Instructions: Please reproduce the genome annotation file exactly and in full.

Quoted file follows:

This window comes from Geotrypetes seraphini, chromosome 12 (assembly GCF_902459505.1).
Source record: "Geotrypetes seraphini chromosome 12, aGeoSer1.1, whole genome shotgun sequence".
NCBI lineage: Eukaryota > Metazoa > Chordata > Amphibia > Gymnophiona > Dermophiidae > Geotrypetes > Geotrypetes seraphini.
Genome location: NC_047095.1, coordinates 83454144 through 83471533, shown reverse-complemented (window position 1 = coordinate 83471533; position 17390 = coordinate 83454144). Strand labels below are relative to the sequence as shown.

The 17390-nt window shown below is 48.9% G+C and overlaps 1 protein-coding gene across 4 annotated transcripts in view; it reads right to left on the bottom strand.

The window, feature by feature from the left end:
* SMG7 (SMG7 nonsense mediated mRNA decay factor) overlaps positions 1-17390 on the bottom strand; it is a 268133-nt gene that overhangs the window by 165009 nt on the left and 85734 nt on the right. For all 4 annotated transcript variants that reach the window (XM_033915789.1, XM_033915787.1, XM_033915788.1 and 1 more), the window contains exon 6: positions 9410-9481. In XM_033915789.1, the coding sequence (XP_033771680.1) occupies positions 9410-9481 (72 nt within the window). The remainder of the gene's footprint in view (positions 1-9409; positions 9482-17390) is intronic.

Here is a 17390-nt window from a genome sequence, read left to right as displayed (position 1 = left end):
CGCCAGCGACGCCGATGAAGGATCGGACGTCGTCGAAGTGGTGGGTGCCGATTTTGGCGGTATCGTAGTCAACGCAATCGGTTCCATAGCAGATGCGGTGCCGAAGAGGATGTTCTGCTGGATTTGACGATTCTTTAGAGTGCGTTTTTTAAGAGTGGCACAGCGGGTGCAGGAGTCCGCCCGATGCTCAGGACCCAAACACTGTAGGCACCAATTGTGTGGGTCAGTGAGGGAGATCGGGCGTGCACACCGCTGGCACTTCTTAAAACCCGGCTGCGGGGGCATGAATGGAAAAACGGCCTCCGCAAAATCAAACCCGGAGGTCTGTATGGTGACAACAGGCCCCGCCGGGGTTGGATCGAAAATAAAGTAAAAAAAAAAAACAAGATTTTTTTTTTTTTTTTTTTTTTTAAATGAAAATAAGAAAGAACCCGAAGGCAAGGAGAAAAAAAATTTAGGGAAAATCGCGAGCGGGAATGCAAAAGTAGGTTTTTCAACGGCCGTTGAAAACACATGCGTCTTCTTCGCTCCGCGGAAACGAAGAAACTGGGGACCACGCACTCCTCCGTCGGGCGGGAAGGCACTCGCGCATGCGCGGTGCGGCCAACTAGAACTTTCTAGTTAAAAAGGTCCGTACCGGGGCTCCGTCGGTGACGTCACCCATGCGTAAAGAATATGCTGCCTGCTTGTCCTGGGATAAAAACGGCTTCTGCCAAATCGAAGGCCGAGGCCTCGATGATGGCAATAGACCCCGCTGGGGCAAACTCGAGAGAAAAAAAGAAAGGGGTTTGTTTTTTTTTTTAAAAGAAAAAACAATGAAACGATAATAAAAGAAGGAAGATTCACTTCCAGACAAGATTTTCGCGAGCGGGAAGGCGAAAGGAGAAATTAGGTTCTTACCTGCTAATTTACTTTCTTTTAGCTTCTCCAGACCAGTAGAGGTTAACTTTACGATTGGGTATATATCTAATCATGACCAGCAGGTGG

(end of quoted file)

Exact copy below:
This window comes from Geotrypetes seraphini, chromosome 12 (assembly GCF_902459505.1).
Source record: "Geotrypetes seraphini chromosome 12, aGeoSer1.1, whole genome shotgun sequence".
NCBI lineage: Eukaryota > Metazoa > Chordata > Amphibia > Gymnophiona > Dermophiidae > Geotrypetes > Geotrypetes seraphini.
Genome location: NC_047095.1, coordinates 83454144 through 83471533, shown reverse-complemented (window position 1 = coordinate 83471533; position 17390 = coordinate 83454144). Strand labels below are relative to the sequence as shown.

The 17390-nt window shown below is 48.9% G+C and overlaps 1 protein-coding gene across 4 annotated transcripts in view; it reads right to left on the bottom strand.

The window, feature by feature from the left end:
* SMG7 (SMG7 nonsense mediated mRNA decay factor) overlaps positions 1-17390 on the bottom strand; it is a 268133-nt gene that overhangs the window by 165009 nt on the left and 85734 nt on the right. For all 4 annotated transcript variants that reach the window (XM_033915789.1, XM_033915787.1, XM_033915788.1 and 1 more), the window contains exon 6: positions 9410-9481. In XM_033915789.1, the coding sequence (XP_033771680.1) occupies positions 9410-9481 (72 nt within the window). The remainder of the gene's footprint in view (positions 1-9409; positions 9482-17390) is intronic.

Here is a 17390-nt window from a genome sequence, read left to right as displayed (position 1 = left end):
CGCCAGCGACGCCGATGAAGGATCGGACGTCGTCGAAGTGGTGGGTGCCGATTTTGGCGGTATCGTAGTCAACGCAATCGGTTCCATAGCAGATGCGGTGCCGAAGAGGATGTTCTGCTGGATTTGACGATTCTTTAGAGTGCGTTTTTTAAGAGTGGCACAGCGGGTGCAGGAGTCCGCCCGATGCTCAGGACCCAAACACTGTAGGCACCAATTGTGTGGGTCAGTGAGGGAGATCGGGCGTGCACACCGCTGGCACTTCTTAAAACCCGGCTGCGGGGGCATGAATGGAAAAACGGCCTCCGCAAAATCAAACCCGGAGGTCTGTATGGTGACAACAGGCCCCGCCGGGGTTGGATCGAAAATAAAGTAAAAAAAAAAAACAAGATTTTTTTTTTTTTTTTTTTTTTTAAATGAAAATAAGAAAGAACCCGAAGGCAAGGAGAAAAAAAATTTAGGGAAAATCGCGAGCGGGAATGCAAAAGTAGGTTTTTCAACGGCCGTTGAAAACACATGCGTCTTCTTCGCTCCGCGGAAACGAAGAAACTGGGGACCACGCACTCCTCCGTCGGGCGGGAAGGCACTCGCGCATGCGCGGTGCGGCCAACTAGAACTTTCTAGTTAAAAAGGTCCGTACCGGGGCTCCGTCGGTGACGTCACCCATGCGTAAAGAATATGCTGCCTGCTTGTCCTGGGATAAAAACGGCTTCTGCCAAATCGAAGGCCGAGGCCTCGATGATGGCAATAGACCCCGCTGGGGCAAACTCGAGAGAAAAAAAGAAAGGGGTTTGTTTTTTTTTTTAAAAGAAAAAACAATGAAACGATAATAAAAGAAGGAAGATTCACTTCCAGACAAGATTTTCGCGAGCGGGAAGGCGAAAGGAGAAATTAGGTTCTTACCTGCTAATTTACTTTCTTTTAGCTTCTCCAGACCAGTAGAGGTTAACTTTACGATTGGGTATATATCTAATCATGACCAGCAGGTGG